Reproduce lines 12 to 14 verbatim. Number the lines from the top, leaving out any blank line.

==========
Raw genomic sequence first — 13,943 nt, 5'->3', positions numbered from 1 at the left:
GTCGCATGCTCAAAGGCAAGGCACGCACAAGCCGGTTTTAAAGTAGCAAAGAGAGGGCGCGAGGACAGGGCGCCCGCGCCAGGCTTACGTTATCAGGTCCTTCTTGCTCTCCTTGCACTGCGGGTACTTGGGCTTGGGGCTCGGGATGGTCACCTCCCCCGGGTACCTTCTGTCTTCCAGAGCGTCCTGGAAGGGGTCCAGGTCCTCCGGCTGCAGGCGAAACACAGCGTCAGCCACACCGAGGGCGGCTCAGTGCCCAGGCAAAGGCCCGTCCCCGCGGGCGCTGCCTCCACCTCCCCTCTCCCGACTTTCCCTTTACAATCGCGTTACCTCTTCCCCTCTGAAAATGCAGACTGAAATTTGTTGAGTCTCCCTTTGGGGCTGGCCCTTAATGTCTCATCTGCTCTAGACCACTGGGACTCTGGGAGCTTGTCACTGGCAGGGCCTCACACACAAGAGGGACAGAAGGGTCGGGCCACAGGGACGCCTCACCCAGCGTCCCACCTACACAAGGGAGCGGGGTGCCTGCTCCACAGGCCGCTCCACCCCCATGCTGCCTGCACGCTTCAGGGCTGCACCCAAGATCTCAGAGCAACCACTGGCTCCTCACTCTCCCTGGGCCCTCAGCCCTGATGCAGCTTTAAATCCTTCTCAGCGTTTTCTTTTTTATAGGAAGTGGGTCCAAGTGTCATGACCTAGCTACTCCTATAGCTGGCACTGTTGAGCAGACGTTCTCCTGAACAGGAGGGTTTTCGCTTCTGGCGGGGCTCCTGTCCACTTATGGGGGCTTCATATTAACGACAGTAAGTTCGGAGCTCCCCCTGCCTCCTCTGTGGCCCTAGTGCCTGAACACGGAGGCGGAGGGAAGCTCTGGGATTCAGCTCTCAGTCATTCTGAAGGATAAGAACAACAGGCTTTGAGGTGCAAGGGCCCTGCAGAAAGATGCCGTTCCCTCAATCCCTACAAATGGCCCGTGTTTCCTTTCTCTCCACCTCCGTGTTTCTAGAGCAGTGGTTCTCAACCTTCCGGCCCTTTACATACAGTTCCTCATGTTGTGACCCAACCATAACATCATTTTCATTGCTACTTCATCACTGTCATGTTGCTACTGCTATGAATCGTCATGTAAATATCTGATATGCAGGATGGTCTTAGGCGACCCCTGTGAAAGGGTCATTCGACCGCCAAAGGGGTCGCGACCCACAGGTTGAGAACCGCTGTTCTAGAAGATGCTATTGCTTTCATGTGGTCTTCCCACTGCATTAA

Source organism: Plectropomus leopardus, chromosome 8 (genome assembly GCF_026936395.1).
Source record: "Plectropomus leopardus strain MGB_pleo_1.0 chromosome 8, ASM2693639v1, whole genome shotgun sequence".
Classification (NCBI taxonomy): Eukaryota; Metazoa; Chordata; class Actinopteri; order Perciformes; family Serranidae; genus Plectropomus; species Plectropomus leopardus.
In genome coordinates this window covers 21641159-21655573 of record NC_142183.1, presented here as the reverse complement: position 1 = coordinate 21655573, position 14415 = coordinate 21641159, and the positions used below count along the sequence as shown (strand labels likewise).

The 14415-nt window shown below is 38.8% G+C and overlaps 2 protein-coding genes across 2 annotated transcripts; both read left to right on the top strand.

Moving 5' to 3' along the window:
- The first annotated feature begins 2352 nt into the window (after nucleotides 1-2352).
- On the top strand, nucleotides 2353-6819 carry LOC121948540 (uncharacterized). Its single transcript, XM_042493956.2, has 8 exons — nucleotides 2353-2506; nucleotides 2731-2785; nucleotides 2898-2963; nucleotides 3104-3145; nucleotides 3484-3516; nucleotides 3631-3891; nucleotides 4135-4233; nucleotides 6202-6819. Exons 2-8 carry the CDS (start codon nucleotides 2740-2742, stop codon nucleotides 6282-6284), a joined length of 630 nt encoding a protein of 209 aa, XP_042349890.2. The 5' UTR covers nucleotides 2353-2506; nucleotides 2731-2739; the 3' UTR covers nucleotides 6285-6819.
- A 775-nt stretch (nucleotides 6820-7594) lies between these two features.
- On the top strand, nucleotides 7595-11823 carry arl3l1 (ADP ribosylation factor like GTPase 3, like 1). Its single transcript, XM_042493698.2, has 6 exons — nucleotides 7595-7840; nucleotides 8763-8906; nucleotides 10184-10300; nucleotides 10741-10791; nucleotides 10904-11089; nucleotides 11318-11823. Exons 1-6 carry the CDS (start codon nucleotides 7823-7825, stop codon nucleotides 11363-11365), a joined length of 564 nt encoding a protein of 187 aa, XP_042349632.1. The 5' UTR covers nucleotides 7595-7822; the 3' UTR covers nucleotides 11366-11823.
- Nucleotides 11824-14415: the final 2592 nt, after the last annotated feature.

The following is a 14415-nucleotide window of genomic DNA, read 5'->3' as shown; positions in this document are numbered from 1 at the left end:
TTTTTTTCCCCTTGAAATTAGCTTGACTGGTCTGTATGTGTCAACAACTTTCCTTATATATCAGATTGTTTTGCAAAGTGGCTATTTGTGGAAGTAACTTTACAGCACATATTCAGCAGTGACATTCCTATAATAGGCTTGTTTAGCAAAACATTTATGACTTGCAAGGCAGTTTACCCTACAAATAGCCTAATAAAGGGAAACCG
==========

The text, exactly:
- On the top strand, nucleotides 7595-11823 carry arl3l1 (ADP ribosylation factor like GTPase 3, like 1). Its single transcript, XM_042493698.2, has 6 exons — nucleotides 7595-7840; nucleotides 8763-8906; nucleotides 10184-10300; nucleotides 10741-10791; nucleotides 10904-11089; nucleotides 11318-11823. Exons 1-6 carry the CDS (start codon nucleotides 7823-7825, stop codon nucleotides 11363-11365), a joined length of 564 nt encoding a protein of 187 aa, XP_042349632.1. The 5' UTR covers nucleotides 7595-7822; the 3' UTR covers nucleotides 11366-11823.
- Nucleotides 11824-14415: the final 2592 nt, after the last annotated feature.

The following is a 14415-nucleotide window of genomic DNA, read 5'->3' as shown; positions in this document are numbered from 1 at the left end: